At Excel, where each classroom is named after a teacher’s alma mater, the main focus is on giving students the skills to participate in higher education. The students in classroom Harvard-6 are painstakingly attentive. Their eyes follow the teacher’s movements across the room—a method called “tracking”—and almost every hand goes up when a question is asked. When one student has trouble answering a problem about exponential notations, his classmates snap their fingers to show their support.
This community that Bhasin and the Excel leadership have cultivated exemplifies a key TFA tenet: with proper guidance and structure, any child can achieve.
Polls show that most Americans believe kids fall behind in school due to a lack of motivation, insufficient community support, and inadequate parental supervision, says Meredith D. Boak, the TFA recruiter who covers Harvard. But TFA and Excel’s philosophies take a different tack, arguing that all students can learn if teachers—as well as parents and students—try untraditional methods.
STARTING FROM SCRATCH
Places with less ingrained school systems than Boston are where this approach is really being put to the test. In New Orleans, historically underachieving schools and the devastation wrought by Katrina have combined to draw hundreds of like-minded reformers to the city.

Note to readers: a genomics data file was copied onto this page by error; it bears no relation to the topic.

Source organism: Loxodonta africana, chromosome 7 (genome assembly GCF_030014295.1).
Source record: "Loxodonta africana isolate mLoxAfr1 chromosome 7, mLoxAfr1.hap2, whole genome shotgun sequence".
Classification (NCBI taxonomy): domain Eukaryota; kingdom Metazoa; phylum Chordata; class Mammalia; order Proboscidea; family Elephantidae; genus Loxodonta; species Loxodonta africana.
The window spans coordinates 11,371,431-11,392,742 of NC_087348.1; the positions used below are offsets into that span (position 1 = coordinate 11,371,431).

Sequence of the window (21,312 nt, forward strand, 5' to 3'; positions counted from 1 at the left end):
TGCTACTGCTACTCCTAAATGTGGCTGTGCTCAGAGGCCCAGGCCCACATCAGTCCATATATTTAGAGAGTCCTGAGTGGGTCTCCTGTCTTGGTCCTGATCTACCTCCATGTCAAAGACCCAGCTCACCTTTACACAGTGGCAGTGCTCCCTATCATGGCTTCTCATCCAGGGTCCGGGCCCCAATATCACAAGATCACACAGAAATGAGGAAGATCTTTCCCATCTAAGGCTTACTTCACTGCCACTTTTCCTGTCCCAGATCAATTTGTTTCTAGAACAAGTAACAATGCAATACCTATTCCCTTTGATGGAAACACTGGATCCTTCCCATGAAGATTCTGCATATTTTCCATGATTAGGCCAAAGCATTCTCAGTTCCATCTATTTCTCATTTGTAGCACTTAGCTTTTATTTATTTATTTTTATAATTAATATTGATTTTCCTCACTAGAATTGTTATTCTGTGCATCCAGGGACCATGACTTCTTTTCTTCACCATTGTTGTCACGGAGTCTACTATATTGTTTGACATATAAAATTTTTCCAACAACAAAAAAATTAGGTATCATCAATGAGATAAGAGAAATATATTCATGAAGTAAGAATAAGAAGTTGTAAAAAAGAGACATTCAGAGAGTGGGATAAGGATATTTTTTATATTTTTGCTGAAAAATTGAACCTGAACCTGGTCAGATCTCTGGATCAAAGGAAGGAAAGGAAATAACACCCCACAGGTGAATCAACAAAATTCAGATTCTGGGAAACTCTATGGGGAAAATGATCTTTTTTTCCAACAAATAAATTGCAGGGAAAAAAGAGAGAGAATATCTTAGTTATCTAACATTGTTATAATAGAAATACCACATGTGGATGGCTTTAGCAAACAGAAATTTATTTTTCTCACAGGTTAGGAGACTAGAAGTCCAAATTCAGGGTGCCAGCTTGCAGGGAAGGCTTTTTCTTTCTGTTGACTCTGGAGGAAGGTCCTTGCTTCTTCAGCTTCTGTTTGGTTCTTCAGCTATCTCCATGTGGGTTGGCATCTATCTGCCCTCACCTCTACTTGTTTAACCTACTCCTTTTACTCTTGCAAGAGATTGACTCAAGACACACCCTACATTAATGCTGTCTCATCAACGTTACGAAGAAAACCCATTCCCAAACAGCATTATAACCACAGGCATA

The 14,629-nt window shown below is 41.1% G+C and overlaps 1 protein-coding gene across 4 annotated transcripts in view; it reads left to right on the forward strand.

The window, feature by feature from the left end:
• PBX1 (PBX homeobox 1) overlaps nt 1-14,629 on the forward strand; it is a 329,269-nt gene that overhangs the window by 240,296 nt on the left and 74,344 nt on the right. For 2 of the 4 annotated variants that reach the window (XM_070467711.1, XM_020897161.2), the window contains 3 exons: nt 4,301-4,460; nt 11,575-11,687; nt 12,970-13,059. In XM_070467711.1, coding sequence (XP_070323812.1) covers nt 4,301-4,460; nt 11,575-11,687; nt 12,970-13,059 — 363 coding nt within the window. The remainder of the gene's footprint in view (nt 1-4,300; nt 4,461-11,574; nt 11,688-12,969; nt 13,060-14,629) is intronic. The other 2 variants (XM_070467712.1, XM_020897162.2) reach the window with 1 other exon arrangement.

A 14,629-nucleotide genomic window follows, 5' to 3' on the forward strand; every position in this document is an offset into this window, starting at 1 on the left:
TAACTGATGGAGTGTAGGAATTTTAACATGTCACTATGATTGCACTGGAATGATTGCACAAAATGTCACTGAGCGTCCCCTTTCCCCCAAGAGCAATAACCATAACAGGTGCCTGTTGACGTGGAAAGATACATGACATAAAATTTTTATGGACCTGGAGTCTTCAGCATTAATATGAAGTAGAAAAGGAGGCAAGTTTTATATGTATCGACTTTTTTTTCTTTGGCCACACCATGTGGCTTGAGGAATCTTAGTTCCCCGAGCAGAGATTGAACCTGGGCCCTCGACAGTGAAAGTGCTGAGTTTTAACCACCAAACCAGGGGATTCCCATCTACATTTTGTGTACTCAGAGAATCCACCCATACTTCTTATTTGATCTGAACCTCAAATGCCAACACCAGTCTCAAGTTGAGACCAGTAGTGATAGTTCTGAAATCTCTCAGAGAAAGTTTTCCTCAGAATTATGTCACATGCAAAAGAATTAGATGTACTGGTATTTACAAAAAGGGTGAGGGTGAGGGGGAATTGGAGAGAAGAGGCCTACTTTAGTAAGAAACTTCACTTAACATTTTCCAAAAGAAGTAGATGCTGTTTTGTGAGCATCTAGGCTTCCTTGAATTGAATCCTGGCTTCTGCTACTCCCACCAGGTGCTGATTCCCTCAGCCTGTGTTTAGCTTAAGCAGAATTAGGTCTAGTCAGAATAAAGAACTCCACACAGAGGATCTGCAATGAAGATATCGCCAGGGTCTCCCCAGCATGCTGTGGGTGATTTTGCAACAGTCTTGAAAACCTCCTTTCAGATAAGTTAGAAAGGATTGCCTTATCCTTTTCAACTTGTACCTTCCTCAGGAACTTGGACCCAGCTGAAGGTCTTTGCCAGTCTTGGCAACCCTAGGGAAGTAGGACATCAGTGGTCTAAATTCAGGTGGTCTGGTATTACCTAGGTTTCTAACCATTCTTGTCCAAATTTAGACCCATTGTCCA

In the aftermath of the hurricane, the New Orleans school system has been fragmented into three parts—a dozen independent charter schools, 33 charters that are under the supervision of New Orleans’s Recovery School District, and 34 public schools run directly by the RSD.
“It’s such a compelling moment in time to rebuild,” former TFA recruiter Joshua Z. Biber tells me about New Orleans’s popularity as a corps site. According to Biber, the number of corps members being sent to New Orleans doubled between 2007 and 2008.
Patricia L. Pringle ’07, who currently teaches high school biology at O. Perry Walker Charter High School in the St. John the Baptist Parish of New Orleans, tells me that Katrina left “this void that needed to be filled.”
“New Orleans started from scratch in terms of their public schools, and I thought it was a great opportunity to jump into the education reform movement,” Pringle says. “Basically, I wanted to look back on the experience and say, ‘For two years of my life, I did something that was great and definitely had an impact.’”
Since TFA was founded in 1990, thousands of recent graduates like Pringle have transformed the organization into one of the most influential forces in education. The organization’s faith in the elite students with no teaching experience is not surprising—it is the brainchild of Wendy Kopp who proposed creating a corps of young, idealistic teachers in her senior thesis.